Google Data Studio Dimensions and Metrics: Made Easy

• January 12th, 2022

Google Data Studio Dimensions and Metrics


Google’s free visualization tool Data Studio allows you to import data from several sources. You can generate different types of charts using its drag-and-drop functionality & easy-to-use interface. A data source may have hundreds of fields containing different types of data. Fields such as ‘Country’, ‘City’ etc. contain texts. Fields such as ‘Sales Quantity’ contain numerical values. ‘Sales Amount’ contains currency and ‘Date’ contains dates. Depending on the type of data, they serve different purposes in the report. Based on their functions, fields in Google Data Studio are classified into two types namely, dimensions and reports.

In this blog, you will learn what Google Data Studio Dimensions and Metrics are, how they differ, how they interact with each other, and what properties they possess. You will also learn how you can add fields to a chart, create new fields, edit fields, and create informative reports.

Table of Contents

What is Google Data Studio Dimensions?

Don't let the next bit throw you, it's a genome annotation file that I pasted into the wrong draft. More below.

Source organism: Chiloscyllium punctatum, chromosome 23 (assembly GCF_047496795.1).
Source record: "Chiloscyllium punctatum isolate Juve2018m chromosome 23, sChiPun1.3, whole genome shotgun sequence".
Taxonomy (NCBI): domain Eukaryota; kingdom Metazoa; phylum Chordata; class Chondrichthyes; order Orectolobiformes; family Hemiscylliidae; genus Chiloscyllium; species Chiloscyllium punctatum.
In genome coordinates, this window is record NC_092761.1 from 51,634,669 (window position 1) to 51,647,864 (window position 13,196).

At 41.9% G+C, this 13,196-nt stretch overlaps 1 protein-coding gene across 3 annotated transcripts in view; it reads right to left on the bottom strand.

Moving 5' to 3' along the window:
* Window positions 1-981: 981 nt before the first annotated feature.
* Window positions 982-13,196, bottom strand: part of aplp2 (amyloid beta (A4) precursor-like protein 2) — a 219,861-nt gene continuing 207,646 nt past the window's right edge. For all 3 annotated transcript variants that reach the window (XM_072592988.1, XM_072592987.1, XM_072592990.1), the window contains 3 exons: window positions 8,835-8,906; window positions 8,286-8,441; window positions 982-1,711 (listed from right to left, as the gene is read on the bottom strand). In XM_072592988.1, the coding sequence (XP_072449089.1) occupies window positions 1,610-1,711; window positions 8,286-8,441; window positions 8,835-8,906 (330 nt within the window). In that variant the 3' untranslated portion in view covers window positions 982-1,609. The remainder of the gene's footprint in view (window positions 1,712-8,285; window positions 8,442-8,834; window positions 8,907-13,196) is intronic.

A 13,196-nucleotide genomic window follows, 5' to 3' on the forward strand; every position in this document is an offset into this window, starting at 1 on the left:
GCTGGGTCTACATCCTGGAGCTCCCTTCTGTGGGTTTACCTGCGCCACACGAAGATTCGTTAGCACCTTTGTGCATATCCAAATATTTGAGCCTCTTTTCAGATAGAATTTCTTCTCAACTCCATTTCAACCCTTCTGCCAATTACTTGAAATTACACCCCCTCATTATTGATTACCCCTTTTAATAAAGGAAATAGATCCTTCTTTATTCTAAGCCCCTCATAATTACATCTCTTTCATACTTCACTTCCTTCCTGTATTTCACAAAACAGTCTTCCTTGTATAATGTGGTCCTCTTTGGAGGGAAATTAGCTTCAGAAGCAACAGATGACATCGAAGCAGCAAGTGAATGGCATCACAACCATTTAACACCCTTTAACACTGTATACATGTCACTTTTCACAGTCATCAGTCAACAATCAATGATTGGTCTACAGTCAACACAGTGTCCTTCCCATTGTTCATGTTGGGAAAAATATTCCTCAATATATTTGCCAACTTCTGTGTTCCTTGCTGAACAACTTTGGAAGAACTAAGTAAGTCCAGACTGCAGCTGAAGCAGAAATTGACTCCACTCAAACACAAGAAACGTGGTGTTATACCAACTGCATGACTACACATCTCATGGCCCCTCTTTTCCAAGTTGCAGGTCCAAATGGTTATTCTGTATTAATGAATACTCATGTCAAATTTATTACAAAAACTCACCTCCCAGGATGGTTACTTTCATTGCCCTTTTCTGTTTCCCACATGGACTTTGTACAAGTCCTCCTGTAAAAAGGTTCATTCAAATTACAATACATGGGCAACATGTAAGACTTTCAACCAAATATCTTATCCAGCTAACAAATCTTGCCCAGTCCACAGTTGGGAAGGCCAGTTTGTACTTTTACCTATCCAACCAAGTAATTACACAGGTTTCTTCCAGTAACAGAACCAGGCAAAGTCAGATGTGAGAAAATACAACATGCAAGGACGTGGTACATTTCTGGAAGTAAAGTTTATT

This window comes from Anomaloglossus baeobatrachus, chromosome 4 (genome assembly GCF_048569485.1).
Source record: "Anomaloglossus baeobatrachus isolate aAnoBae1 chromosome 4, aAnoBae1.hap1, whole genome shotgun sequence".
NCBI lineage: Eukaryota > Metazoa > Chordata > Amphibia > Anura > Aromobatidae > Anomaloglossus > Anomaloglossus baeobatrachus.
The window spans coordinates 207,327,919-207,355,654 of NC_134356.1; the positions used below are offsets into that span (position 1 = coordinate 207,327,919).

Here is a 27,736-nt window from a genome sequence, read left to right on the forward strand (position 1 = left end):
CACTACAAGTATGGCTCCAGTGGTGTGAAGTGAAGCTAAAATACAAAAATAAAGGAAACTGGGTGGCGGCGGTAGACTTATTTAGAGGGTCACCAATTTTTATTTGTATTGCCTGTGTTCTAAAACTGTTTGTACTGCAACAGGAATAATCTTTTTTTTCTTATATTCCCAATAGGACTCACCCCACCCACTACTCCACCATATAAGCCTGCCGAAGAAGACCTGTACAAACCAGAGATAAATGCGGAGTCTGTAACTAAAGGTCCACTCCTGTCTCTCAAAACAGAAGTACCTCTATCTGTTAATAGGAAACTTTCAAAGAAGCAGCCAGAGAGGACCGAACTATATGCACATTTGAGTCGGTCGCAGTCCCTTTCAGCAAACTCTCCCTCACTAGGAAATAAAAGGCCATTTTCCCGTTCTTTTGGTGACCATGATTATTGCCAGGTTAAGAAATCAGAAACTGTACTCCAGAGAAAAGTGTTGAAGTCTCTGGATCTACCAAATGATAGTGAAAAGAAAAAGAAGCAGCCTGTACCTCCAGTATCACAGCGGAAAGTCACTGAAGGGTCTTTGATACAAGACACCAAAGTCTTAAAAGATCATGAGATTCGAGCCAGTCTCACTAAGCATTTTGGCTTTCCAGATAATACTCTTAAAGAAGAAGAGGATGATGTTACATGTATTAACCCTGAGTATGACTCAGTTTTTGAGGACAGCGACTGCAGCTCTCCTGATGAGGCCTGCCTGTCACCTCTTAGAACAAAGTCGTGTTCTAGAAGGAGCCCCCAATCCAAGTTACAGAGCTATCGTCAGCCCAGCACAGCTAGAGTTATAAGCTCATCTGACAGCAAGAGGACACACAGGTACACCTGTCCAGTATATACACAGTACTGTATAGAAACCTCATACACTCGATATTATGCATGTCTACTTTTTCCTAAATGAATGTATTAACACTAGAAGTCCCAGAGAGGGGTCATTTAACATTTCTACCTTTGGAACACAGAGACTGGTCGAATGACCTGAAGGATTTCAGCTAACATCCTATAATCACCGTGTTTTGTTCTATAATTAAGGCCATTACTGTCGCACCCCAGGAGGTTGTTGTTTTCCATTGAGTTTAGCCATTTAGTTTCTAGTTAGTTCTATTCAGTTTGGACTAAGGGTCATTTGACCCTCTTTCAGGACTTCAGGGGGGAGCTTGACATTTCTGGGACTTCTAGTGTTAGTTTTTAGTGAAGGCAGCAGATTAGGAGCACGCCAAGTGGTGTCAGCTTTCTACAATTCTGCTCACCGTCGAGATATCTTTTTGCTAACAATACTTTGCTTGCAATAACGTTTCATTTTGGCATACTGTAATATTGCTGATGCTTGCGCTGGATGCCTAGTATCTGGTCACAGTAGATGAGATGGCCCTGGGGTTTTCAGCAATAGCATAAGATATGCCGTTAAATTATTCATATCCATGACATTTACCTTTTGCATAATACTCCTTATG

Dimensions are also known as unaggregated columns. (And Metrics are known as aggregated columns.). You can categorize your data on Dimensions, such as gender, country, date, age group, medium, device category, etc. They describe the data that you are trying to analyze.

Whenever you add a dimension to a chart in Google Data Studio, the data in the chart gets grouped by that dimension.

What is Google Data Studio Metrics

A Metric is a number. It can be used to measure the dimension in some way. ‘Country’ is a dimension that can be associated with many Metrics such as population, literacy rate, number of internet users, gender ratio, per capita income, etc. ‘Date’ is a dimension that can be associated with Metrics like the number of visits to the website, number of new subscribers, view time, bounce rate, etc.  

Metrics vs. Dimensions in Google Data Studio

Within Google Data Studio, you can easily differentiate between Dimensions and Metrics. In Google Data Studio, dimensions are always shown in green while metrics are depicted using the color blue. Both Dimensions and Metrics have types that describe how they can be leveraged to improve efficiency. A Metric in Google Data Studio usually consists of numbers, amount of currencies, percentages, or durations. A Dimension, on the other hand, could be a boolean choice, text, geographic coordinates, time, date, or even an URL.